1 'Alfred Simmonds, Horse Slaughterer and Glue Boiler, Willingdon.
2 On the day appointed for the banquet, a grocer's van drove up from Willingdon and delivered a large wooden crate at the farmhouse.
3 For some weeks nothing was known of her whereabouts, then the pigeons reported that they had seen her on the other side of Willingdon.
4 Three days later it was announced that he had died in the hospital at Willingdon, in spite of receiving every attention a horse could have.
5 On Midsummer's Eve, which was a Saturday, Mr. Jones went into Willingdon and got so drunk at the Red Lion that he did not come back till midday on Sunday.
6 However, Squealer easily convinced them that the veterinary surgeon in Willingdon could treat Boxer's case more satisfactorily than could be done on the farm.
7 By the evening of that day Napoleon was back at work, and on the next day it was learned that he had instructed Whymper to purchase in Willingdon some booklets on brewing and distilling.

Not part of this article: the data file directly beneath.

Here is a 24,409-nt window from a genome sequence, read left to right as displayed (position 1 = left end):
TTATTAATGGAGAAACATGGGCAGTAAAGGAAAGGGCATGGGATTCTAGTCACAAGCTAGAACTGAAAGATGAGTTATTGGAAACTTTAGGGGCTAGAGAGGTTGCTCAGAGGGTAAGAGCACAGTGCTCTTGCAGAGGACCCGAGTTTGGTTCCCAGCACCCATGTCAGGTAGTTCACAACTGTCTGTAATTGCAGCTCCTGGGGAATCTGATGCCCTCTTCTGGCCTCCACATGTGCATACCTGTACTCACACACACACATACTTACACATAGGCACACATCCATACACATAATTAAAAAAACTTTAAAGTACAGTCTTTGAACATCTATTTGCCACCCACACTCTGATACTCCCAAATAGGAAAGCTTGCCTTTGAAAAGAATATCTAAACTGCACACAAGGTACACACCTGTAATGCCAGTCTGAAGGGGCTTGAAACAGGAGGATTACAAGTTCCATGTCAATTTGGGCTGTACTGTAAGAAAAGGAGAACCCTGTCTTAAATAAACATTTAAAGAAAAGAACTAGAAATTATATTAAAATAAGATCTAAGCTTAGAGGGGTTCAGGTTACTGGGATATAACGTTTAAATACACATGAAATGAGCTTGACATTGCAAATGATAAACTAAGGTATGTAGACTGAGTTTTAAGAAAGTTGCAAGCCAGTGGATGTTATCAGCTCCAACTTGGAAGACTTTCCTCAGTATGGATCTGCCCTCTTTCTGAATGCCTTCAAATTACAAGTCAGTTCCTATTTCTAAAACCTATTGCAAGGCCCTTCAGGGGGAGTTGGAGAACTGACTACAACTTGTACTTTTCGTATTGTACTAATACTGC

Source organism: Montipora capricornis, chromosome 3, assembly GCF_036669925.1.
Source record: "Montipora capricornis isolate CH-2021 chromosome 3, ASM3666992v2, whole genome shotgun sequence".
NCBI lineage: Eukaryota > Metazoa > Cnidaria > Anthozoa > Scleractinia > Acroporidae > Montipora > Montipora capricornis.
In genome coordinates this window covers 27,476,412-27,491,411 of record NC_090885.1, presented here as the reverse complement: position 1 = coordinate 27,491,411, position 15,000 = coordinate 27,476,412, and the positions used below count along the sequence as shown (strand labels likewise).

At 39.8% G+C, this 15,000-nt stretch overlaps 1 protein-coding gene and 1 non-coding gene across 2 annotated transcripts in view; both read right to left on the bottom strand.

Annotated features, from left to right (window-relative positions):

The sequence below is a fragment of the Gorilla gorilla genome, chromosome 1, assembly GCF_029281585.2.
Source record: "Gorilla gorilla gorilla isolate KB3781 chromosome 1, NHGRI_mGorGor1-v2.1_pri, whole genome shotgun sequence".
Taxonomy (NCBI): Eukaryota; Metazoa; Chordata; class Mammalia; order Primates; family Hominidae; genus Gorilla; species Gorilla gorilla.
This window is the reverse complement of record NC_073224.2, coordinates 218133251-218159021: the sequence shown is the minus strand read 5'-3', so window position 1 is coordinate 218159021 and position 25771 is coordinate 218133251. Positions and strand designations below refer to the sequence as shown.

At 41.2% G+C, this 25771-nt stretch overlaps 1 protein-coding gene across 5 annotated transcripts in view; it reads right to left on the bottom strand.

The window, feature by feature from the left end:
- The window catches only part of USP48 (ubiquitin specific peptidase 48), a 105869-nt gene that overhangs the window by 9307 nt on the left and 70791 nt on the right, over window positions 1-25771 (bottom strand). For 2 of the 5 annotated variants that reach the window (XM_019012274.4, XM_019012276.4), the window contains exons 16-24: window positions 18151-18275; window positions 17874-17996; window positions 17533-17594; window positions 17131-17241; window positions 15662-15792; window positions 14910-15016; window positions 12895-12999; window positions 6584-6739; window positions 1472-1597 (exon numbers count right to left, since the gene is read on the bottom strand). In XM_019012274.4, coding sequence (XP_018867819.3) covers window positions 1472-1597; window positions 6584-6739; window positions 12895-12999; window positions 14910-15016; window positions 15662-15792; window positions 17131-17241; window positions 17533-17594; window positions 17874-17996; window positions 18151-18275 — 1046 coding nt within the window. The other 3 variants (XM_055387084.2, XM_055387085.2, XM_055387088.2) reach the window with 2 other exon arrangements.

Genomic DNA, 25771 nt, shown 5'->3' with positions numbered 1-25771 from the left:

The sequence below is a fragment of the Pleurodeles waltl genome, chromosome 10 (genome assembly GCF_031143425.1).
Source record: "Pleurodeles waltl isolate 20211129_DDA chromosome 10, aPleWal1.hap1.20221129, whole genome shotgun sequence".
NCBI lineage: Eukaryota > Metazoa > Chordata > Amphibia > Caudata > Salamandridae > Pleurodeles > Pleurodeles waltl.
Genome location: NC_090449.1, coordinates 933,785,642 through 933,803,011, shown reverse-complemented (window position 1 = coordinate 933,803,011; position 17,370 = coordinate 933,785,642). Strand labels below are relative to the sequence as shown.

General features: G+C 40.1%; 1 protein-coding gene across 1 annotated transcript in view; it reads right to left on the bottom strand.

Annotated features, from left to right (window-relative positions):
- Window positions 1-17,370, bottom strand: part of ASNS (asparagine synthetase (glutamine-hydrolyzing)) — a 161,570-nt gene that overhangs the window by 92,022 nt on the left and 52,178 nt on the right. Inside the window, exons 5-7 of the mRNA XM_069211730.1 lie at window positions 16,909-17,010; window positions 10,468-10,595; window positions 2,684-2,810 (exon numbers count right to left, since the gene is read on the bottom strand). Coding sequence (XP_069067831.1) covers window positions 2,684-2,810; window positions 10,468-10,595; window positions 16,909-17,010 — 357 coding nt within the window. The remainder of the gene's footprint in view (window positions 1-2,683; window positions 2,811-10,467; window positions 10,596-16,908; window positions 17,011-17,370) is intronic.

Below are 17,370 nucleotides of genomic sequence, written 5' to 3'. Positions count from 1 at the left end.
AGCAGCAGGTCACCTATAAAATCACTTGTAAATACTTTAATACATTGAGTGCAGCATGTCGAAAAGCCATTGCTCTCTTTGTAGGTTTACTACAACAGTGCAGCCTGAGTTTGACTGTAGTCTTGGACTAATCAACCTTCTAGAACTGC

Animal Farm By George OrwellGet Context In Chapter VIII
8 A Mr. Whymper, a solicitor living in Willingdon, had agreed to act as intermediary between Animal Farm and the outside world, and would visit the farm every Monday morning to receive his instructions.
9 He said that Comrade Napoleon had learned with the very deepest distress of this misfortune to one of the most loyal workers on the farm, and was already making arrangements to send Boxer to be treated in the hospital at Willingdon.
10 He was therefore making arrangements to sell a stack of hay and part of the current year's wheat crop, and later on, if more money were needed, it would have to be made up by the sale of eggs, for which there was always a market in Willingdon.
11 Most of this time Mr. Jones had spent sitting in the taproom of the Red Lion at Willingdon, complaining to anyone who would listen of the monstrous injustice he had suffered in being turned out of his property by a pack of good-for-nothing animals.